Andres Munoz– This right handed pitcher has a very high ceiling. He throws really hard and repeats his motion well. So far in seven games and 6.2 innings pitched he has a 1.35 ERA and a 0.90 WHIP. His command is developing as he has only walked two batters, opposed to the eight strikeouts he has recorded.

T.J. Weir– Another solid bullpen option is Weir. The right handed has thrown 5.2 innings and only allowed one earned run to score. He has struck out five and has yet to walk a batter so far in the desert. Weir has also recorded a save for the Javelinas.


Franchy Cordero– With 73 at bats in the DR, Cordero has had plenty of time on the field. He hits third on most nights for his team and is playing a very steady center field. Cordero has a .288/.342/.370 batting line with three stolen bases. He has struck out 20 times, so there is some concern there moving forward.

(Fernando Tatis) LIDOM

Diego Goris– He has barely gotten any playing time in the Dominican Republic. Goris is 3-14 with four strikeouts.

Webster Rivas– This young catcher has only had five at bats so far. He is 1-5 in four games with his DR team. Looks like he is strictly being used as a backup.

Fernando Tatis Jr.- All eyes are on this young man. He has tapered off after a hot start and is now at .245/.373/.388 with his batting line. In 49 at bats, he has struck out five times while walking nine times. Defensively he has had issues at short where he has committed six errors in his last five games played. Gulp.

Hansel Rodriguez– The young closer has just started play and allowed two earned runs in his first two appearances. His 9.00 ERA will surely go down as he throws more innings.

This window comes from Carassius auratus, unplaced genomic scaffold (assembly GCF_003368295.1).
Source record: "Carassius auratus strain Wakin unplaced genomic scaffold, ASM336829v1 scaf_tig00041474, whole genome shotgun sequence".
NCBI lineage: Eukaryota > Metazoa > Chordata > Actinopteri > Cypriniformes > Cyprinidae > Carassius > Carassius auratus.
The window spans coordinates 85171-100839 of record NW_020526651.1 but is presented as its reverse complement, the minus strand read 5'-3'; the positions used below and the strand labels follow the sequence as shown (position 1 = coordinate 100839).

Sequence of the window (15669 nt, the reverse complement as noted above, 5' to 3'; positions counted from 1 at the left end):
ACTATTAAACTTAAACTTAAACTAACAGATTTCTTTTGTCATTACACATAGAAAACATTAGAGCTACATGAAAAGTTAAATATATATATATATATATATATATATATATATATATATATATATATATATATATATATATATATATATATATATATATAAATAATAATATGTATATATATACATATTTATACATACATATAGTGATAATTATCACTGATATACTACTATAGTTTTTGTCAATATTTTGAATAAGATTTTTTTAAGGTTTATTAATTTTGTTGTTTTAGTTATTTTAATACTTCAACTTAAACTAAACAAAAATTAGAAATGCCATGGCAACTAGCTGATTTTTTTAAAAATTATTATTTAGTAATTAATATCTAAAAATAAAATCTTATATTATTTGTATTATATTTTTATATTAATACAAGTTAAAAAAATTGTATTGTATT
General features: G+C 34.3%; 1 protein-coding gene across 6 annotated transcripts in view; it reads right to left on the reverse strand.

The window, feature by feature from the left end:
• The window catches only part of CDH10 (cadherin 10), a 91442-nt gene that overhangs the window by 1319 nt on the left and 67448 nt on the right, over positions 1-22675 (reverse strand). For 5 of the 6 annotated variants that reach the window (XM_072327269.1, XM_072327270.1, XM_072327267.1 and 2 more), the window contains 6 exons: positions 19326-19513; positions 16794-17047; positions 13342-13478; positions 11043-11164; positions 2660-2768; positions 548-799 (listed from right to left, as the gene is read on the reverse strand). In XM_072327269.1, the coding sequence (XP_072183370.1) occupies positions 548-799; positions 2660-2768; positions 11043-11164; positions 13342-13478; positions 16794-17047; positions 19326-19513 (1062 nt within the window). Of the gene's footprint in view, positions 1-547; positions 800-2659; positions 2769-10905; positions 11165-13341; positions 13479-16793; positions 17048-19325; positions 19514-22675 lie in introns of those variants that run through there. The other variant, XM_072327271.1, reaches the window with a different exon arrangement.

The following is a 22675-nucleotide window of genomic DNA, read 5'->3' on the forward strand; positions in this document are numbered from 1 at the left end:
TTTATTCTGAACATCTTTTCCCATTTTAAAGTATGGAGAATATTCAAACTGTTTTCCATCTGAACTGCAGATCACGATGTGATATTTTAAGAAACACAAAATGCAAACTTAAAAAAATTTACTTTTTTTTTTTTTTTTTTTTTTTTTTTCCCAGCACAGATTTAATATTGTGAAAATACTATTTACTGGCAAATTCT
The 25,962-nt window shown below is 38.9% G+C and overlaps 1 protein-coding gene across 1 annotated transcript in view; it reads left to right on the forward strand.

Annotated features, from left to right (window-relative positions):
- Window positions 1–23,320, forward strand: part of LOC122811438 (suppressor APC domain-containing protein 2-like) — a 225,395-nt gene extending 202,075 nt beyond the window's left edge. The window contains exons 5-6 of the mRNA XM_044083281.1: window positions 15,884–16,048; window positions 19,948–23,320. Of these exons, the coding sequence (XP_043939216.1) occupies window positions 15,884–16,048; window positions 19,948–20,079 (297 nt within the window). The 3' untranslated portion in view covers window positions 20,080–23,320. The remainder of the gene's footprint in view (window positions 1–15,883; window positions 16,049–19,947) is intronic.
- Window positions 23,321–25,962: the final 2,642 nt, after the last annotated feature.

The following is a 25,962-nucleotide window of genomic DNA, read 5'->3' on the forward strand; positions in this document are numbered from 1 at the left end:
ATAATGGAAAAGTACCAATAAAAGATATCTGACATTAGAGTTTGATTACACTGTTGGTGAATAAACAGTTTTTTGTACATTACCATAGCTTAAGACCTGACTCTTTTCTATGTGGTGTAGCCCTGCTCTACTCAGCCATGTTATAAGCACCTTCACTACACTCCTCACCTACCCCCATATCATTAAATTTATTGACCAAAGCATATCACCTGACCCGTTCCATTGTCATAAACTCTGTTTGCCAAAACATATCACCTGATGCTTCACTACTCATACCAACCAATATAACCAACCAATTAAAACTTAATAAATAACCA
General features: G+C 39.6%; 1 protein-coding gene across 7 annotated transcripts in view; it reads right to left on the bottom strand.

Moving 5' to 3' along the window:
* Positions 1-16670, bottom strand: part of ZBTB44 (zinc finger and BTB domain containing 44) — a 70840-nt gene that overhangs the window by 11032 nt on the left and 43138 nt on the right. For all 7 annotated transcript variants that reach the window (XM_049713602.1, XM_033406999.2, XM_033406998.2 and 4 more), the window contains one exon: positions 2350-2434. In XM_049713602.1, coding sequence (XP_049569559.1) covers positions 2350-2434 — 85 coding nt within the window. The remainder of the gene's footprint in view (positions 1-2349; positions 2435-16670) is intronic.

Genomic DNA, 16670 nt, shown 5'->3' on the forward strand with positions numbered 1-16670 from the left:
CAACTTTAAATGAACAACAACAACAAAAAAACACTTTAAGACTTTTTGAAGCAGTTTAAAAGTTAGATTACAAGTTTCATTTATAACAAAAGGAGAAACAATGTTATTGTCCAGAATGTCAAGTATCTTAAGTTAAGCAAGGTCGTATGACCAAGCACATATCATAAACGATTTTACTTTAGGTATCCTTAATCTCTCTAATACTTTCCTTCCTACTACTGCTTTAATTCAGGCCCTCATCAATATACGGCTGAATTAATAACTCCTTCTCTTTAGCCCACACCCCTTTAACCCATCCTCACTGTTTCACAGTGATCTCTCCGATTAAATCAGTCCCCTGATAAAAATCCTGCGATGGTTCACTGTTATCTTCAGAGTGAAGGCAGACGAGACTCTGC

Eric Yardley– Throwing from the side has paid dividends in the DR, as Yardley holds a 0.71 ERA in his first 12.2 innings pitched. He has struck out six in that time while walking four.


Fernando Perez– This corner infielder has been on fire in Mexico. His 1.066 OPS leads all Padre hitters. He has put up a .368/.419/.647 batting line in 68 at bats. He has four homers, five doubles and a triple so far, but has struck out 15 times.

Kyle Lloyd– The right handed pitcher has made one start, going three innings without allowing a run.

Gerardo Reyes– Surprisingly, this right handed pitcher has been hit around in the Mexican League. He has allowed three earned runs and given up nine hits in 6.1 innings pitched and has a 4.26 ERA and 1.89 WHIP.

(Josh Naylor) Credit: MiLB

Cesar Vargas– Remember him? In 2016, he showed some flashes of being a very productive pitcher. In eight games and two starts in Mexico, he has recorded a 3.15 ERA and a 1.10 WHIP in 20 innings pitched. The right hander has struck out 27 and walked four in that time.